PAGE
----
In Geek Heresy, computer expert Kentaro Toyama warns against our over-reliance on technology and explains why people, not smart tools, are the key to social change
When Microsoft programmer Kentaro Toyama was sent by his employers to India in 2004, charged with using technology to improve education, he expected to swoop in armed with gadgets and effect whizzy social change. It didn’t quite pan out like that. Toyama had some early successes at Microsoft Research India, including the invention of a device that allowed multiple mice-wielding pupils to control one computer at the same time. (MultiPoint, a problem-fixer for classrooms that had too few computers, won awards.) But he quickly came to see that technology was not the “magic cure” export his employers – and, indeed, many in Silicon Valley – seemed to expect.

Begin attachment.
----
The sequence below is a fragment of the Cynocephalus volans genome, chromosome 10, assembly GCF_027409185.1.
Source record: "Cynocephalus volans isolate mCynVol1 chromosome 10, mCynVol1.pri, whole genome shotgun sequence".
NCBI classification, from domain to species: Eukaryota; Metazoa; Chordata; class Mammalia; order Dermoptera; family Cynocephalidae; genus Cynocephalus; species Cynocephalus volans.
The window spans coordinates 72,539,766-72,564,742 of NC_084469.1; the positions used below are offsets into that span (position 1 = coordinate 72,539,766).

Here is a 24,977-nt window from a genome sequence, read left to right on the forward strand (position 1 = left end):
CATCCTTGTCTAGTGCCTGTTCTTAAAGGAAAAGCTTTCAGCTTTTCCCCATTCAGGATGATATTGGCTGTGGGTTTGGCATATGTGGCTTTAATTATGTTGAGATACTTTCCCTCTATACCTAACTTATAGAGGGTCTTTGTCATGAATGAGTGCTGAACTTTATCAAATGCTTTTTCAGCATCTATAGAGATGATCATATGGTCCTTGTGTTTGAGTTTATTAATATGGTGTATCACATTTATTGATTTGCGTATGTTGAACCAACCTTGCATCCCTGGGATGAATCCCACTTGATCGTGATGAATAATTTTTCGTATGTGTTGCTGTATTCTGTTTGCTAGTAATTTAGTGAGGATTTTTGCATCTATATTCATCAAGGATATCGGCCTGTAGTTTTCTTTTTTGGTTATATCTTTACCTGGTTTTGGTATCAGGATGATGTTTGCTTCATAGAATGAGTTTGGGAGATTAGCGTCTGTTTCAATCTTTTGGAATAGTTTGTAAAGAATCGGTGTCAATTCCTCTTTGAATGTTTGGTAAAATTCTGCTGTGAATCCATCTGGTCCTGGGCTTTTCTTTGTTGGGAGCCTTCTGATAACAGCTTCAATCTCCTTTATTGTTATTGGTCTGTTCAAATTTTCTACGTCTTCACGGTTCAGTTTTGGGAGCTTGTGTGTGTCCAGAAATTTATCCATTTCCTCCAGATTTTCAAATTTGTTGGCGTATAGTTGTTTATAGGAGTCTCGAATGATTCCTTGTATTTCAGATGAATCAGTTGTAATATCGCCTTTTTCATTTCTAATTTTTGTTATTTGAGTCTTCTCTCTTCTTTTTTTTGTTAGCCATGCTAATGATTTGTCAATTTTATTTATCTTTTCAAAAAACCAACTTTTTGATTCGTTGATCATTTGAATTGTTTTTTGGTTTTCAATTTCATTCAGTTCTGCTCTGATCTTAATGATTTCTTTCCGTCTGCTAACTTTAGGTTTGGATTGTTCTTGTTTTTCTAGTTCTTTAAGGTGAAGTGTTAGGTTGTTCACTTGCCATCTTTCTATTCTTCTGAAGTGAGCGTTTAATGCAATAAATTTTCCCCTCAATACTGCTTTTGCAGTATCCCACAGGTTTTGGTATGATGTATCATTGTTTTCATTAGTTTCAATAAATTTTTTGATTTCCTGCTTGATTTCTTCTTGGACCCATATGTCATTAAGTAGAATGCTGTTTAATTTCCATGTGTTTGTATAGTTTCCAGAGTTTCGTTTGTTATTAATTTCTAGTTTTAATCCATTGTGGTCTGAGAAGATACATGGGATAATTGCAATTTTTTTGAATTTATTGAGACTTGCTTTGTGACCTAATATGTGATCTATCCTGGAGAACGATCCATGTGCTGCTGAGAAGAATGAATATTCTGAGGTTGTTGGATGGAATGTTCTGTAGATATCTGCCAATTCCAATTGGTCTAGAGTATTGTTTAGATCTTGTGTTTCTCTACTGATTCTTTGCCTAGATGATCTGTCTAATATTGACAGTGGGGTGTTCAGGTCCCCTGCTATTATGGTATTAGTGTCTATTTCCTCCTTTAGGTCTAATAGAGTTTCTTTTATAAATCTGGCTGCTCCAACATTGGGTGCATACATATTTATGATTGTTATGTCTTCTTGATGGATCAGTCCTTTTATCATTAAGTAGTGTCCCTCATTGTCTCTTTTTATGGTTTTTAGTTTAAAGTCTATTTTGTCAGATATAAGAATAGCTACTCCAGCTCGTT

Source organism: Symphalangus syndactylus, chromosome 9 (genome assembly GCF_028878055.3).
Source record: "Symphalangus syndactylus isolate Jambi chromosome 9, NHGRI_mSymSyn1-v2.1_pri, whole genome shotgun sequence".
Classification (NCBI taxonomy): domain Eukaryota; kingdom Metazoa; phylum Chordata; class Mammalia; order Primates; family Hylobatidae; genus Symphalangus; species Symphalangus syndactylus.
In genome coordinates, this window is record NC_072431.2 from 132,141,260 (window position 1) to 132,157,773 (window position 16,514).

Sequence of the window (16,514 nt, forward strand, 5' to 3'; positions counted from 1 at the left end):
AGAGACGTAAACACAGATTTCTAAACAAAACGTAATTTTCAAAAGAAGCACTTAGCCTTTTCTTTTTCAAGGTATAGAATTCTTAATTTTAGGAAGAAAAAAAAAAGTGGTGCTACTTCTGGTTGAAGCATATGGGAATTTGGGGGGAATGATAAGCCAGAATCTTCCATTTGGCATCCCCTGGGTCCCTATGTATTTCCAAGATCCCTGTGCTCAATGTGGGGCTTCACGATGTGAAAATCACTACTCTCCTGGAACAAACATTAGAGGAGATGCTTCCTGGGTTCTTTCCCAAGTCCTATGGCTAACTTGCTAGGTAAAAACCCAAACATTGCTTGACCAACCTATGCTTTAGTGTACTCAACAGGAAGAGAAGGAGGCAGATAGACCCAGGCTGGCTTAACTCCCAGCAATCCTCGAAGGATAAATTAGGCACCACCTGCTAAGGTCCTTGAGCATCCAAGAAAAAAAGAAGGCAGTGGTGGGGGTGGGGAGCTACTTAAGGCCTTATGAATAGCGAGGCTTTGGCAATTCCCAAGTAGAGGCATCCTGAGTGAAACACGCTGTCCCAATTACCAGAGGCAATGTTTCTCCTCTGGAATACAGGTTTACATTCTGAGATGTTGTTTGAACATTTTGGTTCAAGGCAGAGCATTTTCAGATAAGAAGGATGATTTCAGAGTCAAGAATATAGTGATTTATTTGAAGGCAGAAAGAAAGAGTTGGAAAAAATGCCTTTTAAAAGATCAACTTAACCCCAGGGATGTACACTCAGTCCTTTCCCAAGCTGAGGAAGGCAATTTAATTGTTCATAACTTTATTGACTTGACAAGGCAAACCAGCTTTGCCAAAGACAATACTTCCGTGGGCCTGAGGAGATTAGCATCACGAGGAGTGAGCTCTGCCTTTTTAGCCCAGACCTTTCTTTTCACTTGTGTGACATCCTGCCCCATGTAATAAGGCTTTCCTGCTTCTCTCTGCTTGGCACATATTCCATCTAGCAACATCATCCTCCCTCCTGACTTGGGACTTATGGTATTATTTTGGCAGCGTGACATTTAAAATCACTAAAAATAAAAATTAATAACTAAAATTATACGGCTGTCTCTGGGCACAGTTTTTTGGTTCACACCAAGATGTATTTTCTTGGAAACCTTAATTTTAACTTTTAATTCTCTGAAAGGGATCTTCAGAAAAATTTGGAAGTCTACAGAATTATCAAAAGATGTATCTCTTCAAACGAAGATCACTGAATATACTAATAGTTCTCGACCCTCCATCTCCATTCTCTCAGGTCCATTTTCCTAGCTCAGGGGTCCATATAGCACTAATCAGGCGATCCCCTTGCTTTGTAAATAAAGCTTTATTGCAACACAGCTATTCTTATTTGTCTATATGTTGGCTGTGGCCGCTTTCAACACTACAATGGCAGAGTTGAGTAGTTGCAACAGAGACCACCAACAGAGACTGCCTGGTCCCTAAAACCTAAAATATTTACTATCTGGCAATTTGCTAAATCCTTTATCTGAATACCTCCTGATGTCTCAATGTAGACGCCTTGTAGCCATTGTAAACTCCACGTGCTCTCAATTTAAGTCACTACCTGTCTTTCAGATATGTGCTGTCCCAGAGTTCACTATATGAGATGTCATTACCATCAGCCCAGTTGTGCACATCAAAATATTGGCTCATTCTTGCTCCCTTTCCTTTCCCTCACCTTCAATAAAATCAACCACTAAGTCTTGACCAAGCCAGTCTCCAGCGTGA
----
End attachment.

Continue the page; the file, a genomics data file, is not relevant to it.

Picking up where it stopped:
In his new book, Geek Heresy: Rescuing Social Change from the Cult of Technology, he writes that this was “hard to take. I was a computer scientist, a Microsoft employee, and the head of a group that aimed to find digital solutions for the developing world. I wanted nothing more than to see innovation triumph… But exactly where the need was greatest, technology seemed unable to make a difference.” He worked in schools that had been given computers but had no tech support, the broken-down hardware quickly ending up stacked in cupboards. He watched teachers struggle to cope with screen-enthused kids, for whom “a computer was less a help, more hindrance”.